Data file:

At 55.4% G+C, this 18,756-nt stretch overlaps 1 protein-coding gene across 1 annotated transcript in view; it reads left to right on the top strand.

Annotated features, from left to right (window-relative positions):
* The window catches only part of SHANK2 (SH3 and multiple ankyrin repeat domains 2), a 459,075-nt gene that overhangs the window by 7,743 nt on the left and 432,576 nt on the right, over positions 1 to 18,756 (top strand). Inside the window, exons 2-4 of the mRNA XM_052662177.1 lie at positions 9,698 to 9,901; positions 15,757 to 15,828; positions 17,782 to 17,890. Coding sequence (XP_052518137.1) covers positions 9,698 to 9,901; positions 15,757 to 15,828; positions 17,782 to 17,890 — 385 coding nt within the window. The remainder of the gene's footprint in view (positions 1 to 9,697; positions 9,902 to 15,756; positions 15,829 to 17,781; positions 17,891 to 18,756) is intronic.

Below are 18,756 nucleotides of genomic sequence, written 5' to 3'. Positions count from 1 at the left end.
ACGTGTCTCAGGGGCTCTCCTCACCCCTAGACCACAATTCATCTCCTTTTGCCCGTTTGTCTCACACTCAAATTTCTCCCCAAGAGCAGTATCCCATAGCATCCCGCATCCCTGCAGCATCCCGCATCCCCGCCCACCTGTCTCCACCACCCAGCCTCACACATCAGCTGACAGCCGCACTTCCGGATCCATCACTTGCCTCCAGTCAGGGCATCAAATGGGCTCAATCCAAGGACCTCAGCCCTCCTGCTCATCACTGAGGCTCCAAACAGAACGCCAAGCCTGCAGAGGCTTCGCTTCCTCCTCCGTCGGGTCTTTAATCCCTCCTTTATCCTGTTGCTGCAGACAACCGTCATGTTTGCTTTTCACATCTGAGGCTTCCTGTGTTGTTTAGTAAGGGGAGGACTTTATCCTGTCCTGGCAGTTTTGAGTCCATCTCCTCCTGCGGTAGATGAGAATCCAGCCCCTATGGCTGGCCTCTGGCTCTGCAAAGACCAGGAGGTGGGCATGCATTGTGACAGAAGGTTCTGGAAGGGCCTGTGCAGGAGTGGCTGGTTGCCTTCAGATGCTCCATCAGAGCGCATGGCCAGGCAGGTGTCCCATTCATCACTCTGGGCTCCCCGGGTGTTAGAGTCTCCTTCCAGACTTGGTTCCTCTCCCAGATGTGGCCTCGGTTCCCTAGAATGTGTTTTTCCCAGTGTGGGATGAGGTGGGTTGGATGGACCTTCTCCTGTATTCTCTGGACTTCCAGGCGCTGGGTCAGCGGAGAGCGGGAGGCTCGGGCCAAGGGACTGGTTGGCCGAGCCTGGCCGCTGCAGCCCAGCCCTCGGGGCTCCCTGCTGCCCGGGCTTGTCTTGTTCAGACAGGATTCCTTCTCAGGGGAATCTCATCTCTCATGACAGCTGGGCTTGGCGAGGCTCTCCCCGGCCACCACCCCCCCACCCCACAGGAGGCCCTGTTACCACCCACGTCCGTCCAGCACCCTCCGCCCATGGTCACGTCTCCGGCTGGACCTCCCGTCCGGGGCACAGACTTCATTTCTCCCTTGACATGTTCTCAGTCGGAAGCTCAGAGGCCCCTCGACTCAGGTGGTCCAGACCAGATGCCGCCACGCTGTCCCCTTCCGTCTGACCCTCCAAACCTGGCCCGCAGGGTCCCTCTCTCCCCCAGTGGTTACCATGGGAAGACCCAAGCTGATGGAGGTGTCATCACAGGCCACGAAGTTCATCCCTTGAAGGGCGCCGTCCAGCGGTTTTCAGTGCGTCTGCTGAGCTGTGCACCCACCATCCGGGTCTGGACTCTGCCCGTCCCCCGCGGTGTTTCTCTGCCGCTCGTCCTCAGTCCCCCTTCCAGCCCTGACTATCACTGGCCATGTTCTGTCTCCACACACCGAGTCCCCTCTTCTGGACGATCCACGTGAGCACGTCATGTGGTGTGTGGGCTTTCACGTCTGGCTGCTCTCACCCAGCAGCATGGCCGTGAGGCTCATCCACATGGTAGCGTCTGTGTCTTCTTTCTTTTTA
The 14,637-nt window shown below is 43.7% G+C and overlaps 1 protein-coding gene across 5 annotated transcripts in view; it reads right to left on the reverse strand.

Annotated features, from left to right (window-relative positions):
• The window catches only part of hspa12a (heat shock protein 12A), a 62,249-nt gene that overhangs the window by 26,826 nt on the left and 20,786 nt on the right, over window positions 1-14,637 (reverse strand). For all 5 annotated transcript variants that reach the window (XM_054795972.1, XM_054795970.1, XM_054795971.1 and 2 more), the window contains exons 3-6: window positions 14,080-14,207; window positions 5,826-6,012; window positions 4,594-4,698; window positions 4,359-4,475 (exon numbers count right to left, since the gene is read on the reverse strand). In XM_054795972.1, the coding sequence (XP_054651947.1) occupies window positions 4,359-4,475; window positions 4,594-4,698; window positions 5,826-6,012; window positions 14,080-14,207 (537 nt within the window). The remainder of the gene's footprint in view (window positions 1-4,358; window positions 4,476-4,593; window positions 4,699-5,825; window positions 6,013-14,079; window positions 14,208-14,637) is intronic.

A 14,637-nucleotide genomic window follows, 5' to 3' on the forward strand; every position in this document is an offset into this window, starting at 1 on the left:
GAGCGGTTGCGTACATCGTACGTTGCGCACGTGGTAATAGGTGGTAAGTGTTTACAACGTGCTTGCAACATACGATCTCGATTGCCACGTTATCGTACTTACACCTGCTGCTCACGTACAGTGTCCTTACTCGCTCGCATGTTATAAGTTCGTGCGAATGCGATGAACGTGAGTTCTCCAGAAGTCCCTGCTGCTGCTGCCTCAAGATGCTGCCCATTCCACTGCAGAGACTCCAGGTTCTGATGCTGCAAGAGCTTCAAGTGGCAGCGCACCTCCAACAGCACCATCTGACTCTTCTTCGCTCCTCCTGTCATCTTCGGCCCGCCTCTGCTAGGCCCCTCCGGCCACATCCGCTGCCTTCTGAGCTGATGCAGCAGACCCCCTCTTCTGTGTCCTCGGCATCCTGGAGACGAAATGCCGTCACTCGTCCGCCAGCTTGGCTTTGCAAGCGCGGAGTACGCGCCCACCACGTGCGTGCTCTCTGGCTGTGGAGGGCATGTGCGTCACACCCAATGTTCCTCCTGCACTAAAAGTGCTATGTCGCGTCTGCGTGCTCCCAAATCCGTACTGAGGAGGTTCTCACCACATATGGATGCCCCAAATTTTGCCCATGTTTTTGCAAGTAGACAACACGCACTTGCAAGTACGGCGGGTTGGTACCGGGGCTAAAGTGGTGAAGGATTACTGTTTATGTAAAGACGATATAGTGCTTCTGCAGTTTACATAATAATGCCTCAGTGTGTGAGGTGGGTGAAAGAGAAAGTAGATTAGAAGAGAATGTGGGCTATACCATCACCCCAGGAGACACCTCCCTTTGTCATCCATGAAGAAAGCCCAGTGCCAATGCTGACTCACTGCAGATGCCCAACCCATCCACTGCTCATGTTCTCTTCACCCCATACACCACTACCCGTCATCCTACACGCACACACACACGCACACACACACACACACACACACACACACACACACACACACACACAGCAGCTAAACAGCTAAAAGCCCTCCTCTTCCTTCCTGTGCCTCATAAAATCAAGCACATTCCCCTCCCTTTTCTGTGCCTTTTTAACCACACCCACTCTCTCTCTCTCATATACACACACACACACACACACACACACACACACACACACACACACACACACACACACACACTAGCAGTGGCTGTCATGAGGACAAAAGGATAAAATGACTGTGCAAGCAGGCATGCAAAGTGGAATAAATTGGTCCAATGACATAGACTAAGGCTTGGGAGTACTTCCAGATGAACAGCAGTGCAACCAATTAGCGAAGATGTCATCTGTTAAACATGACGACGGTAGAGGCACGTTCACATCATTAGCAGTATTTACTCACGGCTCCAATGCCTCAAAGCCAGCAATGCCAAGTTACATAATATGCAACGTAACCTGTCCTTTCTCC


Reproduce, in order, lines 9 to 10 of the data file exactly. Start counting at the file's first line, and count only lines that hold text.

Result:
A 14,637-nucleotide genomic window follows, 5' to 3' on the forward strand; every position in this document is an offset into this window, starting at 1 on the left:
GAGCGGTTGCGTACATCGTACGTTGCGCACGTGGTAATAGGTGGTAAGTGTTTACAACGTGCTTGCAACATACGATCTCGATTGCCACGTTATCGTACTTACACCTGCTGCTCACGTACAGTGTCCTTACTCGCTCGCATGTTATAAGTTCGTGCGAATGCGATGAACGTGAGTTCTCCAGAAGTCCCTGCTGCTGCTGCCTCAAGATGCTGCCCATTCCACTGCAGAGACTCCAGGTTCTGATGCTGCAAGAGCTTCAAGTGGCAGCGCACCTCCAACAGCACCATCTGACTCTTCTTCGCTCCTCCTGTCATCTTCGGCCCGCCTCTGCTAGGCCCCTCCGGCCACATCCGCTGCCTTCTGAGCTGATGCAGCAGACCCCCTCTTCTGTGTCCTCGGCATCCTGGAGACGAAATGCCGTCACTCGTCCGCCAGCTTGGCTTTGCAAGCGCGGAGTACGCGCCCACCACGTGCGTGCTCTCTGGCTGTGGAGGGCATGTGCGTCACACCCAATGTTCCTCCTGCACTAAAAGTGCTATGTCGCGTCTGCGTGCTCCCAAATCCGTACTGAGGAGGTTCTCACCACATATGGATGCCCCAAATTTTGCCCATGTTTTTGCAAGTAGACAACACGCACTTGCAAGTACGGCGGGTTGGTACCGGGGCTAAAGTGGTGAAGGATTACTGTTTATGTAAAGACGATATAGTGCTTCTGCAGTTTACATAATAATGCCTCAGTGTGTGAGGTGGGTGAAAGAGAAAGTAGATTAGAAGAGAATGTGGGCTATACCATCACCCCAGGAGACACCTCCCTTTGTCATCCATGAAGAAAGCCCAGTGCCAATGCTGACTCACTGCAGATGCCCAACCCATCCACTGCTCATGTTCTCTTCACCCCATACACCACTACCCGTCATCCTACACGCACACACACACGCACACACACACACACACACACACACACACACACACACACACACACAGCAGCTAAACAGCTAAAAGCCCTCCTCTTCCTTCCTGTGCCTCATAAAATCAAGCACATTCCCCTCCCTTTTCTGTGCCTTTTTAACCACACCCACTCTCTCTCTCTCATATACACACACACACACACACACACACACACACACACACACACACACACACACACACACACACTAGCAGTGGCTGTCATGAGGACAAAAGGATAAAATGACTGTGCAAGCAGGCATGCAAAGTGGAATAAATTGGTCCAATGACATAGACTAAGGCTTGGGAGTACTTCCAGATGAACAGCAGTGCAACCAATTAGCGAAGATGTCATCTGTTAAACATGACGACGGTAGAGGCACGTTCACATCATTAGCAGTATTTACTCACGGCTCCAATGCCTCAAAGCCAGCAATGCCAAGTTACATAATATGCAACGTAACCTGTCCTTTCTCC